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2008 String Quartet

Hével

Commissioned by the contemporary music festival of the Biennale of Venice, in 2008.

Performed by the Kreutzer Quartet at the Teatro alle Vergini, in Venice, in October 2008.

Performed by the Doelen Kwartet in Ostrava, for the festival Ostrava Music Days, and in Amsterdam, at the Concertgebouw aan’t IJ, during the Gaudeamus Music Week of 2009 – finalist of the International Gaudeamus Composer Competition, in September 2009.

Partly performed by the Algoritmo ensemble in Rome, for the final concerts of the Music Academy of Santa Cecilia, in November 2009.

Broadcasted by Radio 3 RAI.

Instrumentation: String quartet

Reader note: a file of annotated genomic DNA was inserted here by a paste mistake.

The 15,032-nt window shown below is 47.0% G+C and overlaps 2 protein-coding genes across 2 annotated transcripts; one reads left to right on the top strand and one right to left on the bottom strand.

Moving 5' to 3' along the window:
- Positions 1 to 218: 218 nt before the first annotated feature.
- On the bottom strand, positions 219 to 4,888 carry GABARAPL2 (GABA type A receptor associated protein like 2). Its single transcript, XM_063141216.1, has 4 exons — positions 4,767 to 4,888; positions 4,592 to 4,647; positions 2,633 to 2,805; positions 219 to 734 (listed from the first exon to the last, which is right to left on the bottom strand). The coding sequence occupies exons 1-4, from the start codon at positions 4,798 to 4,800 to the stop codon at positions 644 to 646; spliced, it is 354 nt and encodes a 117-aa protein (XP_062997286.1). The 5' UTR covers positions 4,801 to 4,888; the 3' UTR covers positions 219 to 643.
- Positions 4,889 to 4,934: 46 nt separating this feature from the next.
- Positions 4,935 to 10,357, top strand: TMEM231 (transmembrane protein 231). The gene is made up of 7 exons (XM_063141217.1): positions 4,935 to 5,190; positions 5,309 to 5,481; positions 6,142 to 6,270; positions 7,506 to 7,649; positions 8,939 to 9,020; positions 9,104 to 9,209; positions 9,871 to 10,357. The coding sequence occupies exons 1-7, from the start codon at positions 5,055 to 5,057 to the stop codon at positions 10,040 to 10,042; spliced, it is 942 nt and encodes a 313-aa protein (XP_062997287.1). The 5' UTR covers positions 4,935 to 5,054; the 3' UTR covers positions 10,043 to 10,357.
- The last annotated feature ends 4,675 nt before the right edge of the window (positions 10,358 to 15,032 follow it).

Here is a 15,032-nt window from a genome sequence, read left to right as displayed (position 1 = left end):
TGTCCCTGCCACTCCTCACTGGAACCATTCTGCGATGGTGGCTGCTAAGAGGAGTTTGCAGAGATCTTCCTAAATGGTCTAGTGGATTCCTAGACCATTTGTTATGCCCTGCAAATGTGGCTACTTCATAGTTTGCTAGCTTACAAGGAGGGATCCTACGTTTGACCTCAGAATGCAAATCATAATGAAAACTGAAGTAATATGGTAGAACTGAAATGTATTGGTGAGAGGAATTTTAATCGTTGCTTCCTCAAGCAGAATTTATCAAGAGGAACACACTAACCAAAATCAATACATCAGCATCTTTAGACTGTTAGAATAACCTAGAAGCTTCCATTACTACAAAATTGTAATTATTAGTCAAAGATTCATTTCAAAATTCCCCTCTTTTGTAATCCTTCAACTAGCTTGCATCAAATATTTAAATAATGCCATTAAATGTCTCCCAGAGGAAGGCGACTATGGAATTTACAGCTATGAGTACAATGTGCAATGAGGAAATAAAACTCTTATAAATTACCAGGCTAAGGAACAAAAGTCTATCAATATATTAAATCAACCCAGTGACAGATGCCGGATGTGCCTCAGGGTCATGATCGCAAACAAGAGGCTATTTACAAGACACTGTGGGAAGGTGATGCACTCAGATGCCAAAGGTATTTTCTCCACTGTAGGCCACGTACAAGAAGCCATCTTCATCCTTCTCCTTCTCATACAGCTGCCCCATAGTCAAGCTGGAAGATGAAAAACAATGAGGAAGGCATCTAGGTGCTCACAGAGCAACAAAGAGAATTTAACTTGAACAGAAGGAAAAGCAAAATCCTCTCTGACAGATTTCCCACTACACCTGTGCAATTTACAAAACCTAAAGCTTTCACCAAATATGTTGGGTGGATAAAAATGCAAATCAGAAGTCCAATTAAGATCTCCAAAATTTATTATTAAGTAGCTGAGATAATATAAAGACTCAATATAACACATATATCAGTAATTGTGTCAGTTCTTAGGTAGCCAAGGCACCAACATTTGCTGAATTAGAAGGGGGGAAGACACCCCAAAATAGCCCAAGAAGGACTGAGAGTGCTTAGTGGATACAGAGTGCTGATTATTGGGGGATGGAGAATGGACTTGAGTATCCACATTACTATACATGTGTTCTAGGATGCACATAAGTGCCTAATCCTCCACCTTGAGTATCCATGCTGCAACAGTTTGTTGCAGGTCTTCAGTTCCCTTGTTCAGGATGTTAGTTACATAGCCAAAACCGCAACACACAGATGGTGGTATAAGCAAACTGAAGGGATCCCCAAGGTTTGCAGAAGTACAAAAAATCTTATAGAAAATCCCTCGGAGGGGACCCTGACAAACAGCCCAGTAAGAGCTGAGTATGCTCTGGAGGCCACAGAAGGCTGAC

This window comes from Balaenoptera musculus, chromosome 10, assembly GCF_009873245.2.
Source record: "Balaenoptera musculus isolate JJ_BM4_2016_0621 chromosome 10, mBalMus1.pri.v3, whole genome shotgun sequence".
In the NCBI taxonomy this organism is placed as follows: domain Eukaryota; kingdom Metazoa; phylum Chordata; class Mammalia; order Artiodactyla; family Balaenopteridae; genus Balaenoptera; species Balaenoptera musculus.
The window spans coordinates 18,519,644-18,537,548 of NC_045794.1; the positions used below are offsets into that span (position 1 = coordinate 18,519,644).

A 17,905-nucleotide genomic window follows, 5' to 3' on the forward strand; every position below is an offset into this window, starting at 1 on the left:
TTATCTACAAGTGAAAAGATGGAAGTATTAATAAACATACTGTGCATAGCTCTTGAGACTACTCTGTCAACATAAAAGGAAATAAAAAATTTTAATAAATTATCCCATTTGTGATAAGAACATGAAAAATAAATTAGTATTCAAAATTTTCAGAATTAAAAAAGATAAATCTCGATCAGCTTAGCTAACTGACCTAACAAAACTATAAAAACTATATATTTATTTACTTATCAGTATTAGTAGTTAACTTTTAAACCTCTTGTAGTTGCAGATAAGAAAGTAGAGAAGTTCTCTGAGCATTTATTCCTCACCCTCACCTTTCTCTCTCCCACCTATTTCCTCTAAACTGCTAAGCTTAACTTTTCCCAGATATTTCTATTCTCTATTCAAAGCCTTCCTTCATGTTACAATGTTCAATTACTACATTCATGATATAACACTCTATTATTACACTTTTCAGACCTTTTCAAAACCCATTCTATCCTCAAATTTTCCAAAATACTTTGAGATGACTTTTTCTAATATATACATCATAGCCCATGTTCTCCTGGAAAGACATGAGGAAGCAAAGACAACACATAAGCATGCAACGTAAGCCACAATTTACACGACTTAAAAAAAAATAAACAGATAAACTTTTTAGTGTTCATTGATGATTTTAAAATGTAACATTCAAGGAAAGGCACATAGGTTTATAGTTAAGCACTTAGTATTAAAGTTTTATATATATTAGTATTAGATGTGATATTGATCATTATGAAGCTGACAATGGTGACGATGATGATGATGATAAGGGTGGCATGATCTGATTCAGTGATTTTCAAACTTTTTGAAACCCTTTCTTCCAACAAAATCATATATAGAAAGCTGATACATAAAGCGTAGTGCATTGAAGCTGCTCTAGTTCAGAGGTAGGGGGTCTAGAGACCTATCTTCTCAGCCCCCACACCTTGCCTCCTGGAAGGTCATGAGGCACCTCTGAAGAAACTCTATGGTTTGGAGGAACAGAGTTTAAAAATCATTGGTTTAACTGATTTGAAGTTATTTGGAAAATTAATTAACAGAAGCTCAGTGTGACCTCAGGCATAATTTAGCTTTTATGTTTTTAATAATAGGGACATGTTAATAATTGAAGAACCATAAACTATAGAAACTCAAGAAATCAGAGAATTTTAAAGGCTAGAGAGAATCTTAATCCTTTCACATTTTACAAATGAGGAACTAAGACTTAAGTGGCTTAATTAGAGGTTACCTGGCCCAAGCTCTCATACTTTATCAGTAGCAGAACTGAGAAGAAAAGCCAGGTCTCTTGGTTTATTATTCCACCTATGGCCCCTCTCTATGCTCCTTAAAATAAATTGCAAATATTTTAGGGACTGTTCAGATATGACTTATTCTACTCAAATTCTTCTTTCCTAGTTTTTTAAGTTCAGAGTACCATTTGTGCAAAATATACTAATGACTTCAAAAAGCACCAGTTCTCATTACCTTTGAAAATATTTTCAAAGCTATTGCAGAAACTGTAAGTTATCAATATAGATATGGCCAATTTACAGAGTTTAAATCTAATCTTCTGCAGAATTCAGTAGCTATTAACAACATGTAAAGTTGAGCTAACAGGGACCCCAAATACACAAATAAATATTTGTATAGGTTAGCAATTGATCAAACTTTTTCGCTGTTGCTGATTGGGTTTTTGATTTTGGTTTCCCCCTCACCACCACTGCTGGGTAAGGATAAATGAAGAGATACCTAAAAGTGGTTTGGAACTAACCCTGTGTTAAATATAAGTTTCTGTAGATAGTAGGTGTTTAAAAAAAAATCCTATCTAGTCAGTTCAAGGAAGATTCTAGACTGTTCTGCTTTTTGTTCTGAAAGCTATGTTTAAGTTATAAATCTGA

In Hebrew, Hével means vanitas - according to the Vulgata. The translations of the Qohèlet Book I have translate this word by spreco (waste) (Erri de Luca, for Feltrinelli), fumo (smoke) (Ceronetti, for Einaudi), niente (nothing) (Ceronetti, for Adelphi, in 1970) and of course vanità (vanity) (CEI version, in 1974). The image that can be restored from the Hebrew is that of a wisp of smoke that vanishes in the air. So a wisp - of sound - is at the beginning of the composition, a faint presence produced by a cluster of eight undetermined harmonics, as high-pitched as possible (high-pitched, but not strozzato at hearing). The way followed by this wisp is directed to the discovering of the many fundamentals that generate it and by and then tend to the C of the fourth string of the cello. In such a perspective, the fifths of the open strings of the string instruments constitute a group of pitches that belong to the harmonic spectra used and, thanks to their highly connoted sound print, explicitly emerge from the sound environment they are in. Actually, I repeat it, they are from the same original family, that is to say from the same sound generator, a low-pitched Ur-tone which is necessary for the formation of all spectra used. As for its form, the piece is divided into two sections. In the first one (bars 1-110) occurs a continuous perturbation of the initial sound wisp, made through emphasized figurative articulations and gestures (glissatijeté, etc.). The sound object used, as already said, is a high-pitched sound that goes down-pitched and then turns high-pitched back again. Such an evolution is cyclicly repeated through the section and, each time, the object is defined differently (though its nature is the same from the beginning to the end of the composition); for instance, the part which goes from bar 21 to bar 28 is a sort of time stretching of the first two opening bars and, from bar 44 to bar 49, the glissati of the violins at bars 3-4 are expanded. The second part tends more decisively to one particular of the sound object, the glissato (or, better, the inflexion) that is found in the violins at bar 3, and puts it under an enlarging lens. The result of the observation emerges in bars 196 and 197, when the identity of the vibrato and the glissato is sanctioned: both are oscillations, the first around, the second to a certain point. At the end of the composition occur, on the contrary, a distillation and a filtration of the initial sound: the instruments play with the bow on the edge of the sounding board, near the f, producing a low but still audible whispering.